For immediate release:
May 16, 2008

More on the Caledonia Cover-Up

NATIVE LAND DISPUTE

Mr. Robert W. Runciman: My question is to the Deputy Premier regarding Six Nations Chief Montour's letter of April 29, thanking the Minister of Aboriginal Affairs for intervening with the OPP in Caledonia.

Today in the Hamilton Spectator, Chief Montour is quoted as saying, "I asked Minister Bryant if he had any influence on his fellow cabinet colleagues to look at ways we could relieve the situation." He was referring to the blockade in Caledonia.

Montour quotes Minister Bryant as saying, "Look Chief, you know I can't act directly with anyone, but I'll see who I can talk to and see if something can be done."< /p>

The minister said he would get involved, and the chief was left with the distinct impression that as a result of the minister's intervention, the OPP stood down.

Deputy Premier, will your government investigate what are clearly serious allegations?

Hon. George Smitherman: Minister of Aboriginal Affairs.

Hon. Michael Bryant: Chief Montour certainly didn't refer to any serious allegations. He referred to the efforts of the official opposition as a "witch hunt." Chief Montour is of the view that in fact there was a peaceful ending, that it was positive, that there were open lines of communication between the OPP and Six Nations leadership. Commissioner Fantino has indicated that everything proceeded exactly as it should and that he has never been a part of or associated with interference in any fashion.

I would repeat again what Commissioner Fantino said: "At no time during this event, or in relation to any police operation, did anyone in government or elsewhere tell the OPP to stand down or direct the operations of the OPP."

I'm sure that the member will accept the commissioner's word.

Mr. Robert W. Runciman: There's no question it is a hunt, but it's a hunt for the truth, and we're certainly not getting it from this government.

I have to say it's unbelievably inappropriate, when allegations are being made about a minister, in terms of his conduct, by a very credible individual in this province, that the question is referred to the individual in question. That is terribly, terribly inappropriate. How are we going to get a straight answer with respect to whether or not there was interference with police decisions in this situation if the minister in question is having the questions referred to him? It boggles the mind.

Will the minister stand up and tell us who he did speak to, what was discussed, what else we are going to do? That's your position-you're referring everything to him. Get up and start answering some questions. Who did you talk to? What was discussed? Will you give us an independent investigation?

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Hon. Michael Bryant: The leader of the official opposition refers to Chief Montour as a very respected individual, and of course that's absolutely true, that's absolutely right, and I absolutely agree with him. I speak to Chief Montour on a very regular basis. I exchanged messages last night with him with respect to the new relationship fund that was established today, a very important fund that will allow the levelling of the playing field in discussions between governments and First Nations.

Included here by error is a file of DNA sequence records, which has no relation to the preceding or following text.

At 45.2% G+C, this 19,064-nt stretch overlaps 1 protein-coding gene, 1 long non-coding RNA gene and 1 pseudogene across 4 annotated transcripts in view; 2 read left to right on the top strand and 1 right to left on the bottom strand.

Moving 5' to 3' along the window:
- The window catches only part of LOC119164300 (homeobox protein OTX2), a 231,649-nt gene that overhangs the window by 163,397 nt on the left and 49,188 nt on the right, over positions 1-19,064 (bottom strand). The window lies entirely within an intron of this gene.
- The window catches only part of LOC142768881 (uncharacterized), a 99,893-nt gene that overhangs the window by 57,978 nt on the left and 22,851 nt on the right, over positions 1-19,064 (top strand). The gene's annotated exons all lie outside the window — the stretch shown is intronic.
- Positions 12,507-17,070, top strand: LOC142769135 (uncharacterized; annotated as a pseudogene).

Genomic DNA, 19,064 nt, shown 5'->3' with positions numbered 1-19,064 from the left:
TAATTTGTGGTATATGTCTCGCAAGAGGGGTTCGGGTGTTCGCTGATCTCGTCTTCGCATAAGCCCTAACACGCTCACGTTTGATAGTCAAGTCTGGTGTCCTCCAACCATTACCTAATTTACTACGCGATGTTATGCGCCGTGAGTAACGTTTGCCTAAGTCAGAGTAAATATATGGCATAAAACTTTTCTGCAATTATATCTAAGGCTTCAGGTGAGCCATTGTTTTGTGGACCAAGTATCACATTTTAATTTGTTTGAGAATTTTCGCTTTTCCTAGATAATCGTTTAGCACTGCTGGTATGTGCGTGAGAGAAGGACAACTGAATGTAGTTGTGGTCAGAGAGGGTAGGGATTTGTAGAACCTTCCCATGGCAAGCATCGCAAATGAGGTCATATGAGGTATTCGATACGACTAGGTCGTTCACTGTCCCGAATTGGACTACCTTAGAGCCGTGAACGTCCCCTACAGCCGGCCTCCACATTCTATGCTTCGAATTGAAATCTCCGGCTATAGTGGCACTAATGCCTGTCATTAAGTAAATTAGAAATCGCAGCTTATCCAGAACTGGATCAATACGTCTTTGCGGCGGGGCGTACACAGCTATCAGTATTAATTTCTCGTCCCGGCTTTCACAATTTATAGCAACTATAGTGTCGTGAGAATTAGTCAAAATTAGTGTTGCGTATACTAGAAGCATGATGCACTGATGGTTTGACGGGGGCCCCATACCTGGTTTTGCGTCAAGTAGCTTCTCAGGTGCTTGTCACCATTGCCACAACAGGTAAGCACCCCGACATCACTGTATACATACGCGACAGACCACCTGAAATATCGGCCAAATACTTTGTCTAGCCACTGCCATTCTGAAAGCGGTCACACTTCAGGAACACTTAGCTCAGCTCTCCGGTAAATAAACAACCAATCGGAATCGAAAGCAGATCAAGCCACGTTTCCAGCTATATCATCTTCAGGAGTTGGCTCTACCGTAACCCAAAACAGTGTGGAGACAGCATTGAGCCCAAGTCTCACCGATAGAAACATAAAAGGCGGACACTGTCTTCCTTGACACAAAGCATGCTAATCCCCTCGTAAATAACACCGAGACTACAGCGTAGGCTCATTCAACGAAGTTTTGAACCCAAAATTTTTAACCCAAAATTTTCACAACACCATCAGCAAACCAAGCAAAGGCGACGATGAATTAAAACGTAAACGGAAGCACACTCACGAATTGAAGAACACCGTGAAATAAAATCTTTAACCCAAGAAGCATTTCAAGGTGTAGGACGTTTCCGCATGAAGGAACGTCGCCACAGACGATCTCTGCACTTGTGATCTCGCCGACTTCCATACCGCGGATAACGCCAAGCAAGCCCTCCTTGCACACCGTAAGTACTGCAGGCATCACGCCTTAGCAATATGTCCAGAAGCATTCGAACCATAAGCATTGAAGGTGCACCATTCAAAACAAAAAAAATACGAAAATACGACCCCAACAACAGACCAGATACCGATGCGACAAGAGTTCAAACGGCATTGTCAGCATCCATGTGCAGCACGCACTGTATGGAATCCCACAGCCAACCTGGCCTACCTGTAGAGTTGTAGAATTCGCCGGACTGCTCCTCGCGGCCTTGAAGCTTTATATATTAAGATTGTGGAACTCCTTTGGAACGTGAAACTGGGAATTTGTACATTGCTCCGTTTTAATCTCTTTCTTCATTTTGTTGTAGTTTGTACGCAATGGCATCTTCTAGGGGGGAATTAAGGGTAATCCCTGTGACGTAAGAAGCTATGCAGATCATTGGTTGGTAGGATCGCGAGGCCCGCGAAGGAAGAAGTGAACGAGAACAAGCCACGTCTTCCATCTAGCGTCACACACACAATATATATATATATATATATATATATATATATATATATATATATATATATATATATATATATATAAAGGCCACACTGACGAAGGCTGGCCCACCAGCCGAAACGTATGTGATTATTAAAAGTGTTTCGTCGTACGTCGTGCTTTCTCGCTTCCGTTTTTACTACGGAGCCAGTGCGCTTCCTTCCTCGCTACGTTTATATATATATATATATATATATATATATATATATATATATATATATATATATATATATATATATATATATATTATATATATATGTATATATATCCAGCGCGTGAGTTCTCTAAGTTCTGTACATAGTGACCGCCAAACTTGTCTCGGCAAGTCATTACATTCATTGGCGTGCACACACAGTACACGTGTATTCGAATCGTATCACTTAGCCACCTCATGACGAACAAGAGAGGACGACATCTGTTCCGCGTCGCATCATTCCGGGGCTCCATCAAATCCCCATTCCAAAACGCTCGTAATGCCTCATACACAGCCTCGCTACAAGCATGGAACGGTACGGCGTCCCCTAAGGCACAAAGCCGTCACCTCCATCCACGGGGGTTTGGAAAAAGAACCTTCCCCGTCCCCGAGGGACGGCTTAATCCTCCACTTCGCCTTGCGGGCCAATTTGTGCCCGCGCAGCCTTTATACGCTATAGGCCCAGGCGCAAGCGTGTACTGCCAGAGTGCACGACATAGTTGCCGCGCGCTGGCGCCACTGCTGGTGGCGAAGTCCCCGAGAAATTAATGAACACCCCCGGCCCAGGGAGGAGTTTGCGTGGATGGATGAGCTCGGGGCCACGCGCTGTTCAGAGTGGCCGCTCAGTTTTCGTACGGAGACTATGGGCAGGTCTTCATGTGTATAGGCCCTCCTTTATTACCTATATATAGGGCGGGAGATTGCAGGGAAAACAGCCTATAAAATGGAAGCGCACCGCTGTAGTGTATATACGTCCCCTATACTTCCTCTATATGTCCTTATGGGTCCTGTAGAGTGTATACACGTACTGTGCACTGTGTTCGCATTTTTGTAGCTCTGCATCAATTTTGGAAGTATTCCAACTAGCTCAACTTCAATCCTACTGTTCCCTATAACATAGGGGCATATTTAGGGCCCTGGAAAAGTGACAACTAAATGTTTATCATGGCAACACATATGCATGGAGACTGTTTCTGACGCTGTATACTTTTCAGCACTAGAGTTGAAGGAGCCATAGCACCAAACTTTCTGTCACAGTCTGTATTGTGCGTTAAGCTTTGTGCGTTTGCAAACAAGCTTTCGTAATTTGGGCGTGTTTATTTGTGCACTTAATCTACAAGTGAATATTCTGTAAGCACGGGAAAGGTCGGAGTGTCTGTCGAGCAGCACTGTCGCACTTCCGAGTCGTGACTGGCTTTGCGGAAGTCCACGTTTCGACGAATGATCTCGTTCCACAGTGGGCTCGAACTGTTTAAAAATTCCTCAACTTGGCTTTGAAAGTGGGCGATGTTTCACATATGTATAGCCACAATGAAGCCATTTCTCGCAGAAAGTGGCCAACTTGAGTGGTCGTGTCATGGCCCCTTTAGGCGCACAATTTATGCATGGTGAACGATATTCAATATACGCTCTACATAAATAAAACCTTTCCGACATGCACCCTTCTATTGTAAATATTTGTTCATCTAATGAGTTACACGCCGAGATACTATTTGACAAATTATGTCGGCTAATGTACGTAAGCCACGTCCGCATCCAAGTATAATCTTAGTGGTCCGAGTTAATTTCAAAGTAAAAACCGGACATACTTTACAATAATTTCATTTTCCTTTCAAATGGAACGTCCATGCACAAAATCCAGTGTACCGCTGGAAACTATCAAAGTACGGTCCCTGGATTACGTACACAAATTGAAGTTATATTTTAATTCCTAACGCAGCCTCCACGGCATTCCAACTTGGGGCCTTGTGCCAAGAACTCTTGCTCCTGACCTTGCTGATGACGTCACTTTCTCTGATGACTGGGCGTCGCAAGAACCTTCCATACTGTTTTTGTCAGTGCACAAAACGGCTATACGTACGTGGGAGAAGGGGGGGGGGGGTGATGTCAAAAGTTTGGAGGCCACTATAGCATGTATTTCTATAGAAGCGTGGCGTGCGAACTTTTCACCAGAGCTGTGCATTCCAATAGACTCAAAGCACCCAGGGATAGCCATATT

This very credible individual has referred to the efforts of the member, today and otherwise, in this House with respect to this issue as a witch hunt. So I would ask the member to take the word of the highly respected individual, Chief Montour, to take the word of the highly respected individual, Commissioner Fantino, and accept that everything happened exactly the way it ought to happen, and that at the end of the day, there was a peaceful resolution-

The Speaker (Hon. Steve Peters): Thank you. Final supplementary?

Mr. Robert W. Runciman: Not surprisingly, the minister again refused to answer the specific questions, and the questions raised by the chief in his letter. He assured the chief that he would get involved, he'd make some calls, he'd see if something could be done. We've asked him today to explain that, to explain what he said to the chief. He says the chief is a credible individual, and he's making some credible claims here that you have a responsibility to respond to. These are serious, serious allegations.

How many other times did the minister make a call to see if something could be done? Is that why we have had such lawlessness in Caledonia for the past two years?

If this government fails to commence an immediate and independent investigation into this matter, from here on, everything this government and the OPP do with respect to Caledonia is going to continue to fall under a cloud of suspicion. Will he call in an independent body to conduct an investigation and do it now?

Hon. Michael Bryant: Well, there we go. I think everybody heard loud and clear what the concern here is. It's not, in fact, that there were discussions between the government and the OPP, which did not take place; it's that somehow there have been peaceful results. It's that at the end of the weekend, as the member for Haldimand says, "There were no arrests in Caledonia. There were in Deseronto, but none in Caledonia."

There's been an independent investigation all right: It's called the Ipperwash inquiry. In the Ipperwash inquiry, there were findings and there were recommendations. Obviously one of the recommendations is that the police be independent. The Leader of the Opposition is absolutely wrong when he suggests that there has been any inappropriate contact between the government and the OPP. And who do I cite in support? I cite Chief Commissioner Julian Fantino, who says that at no time has there ever been interference. I will accept the word of Commissioner Fantino.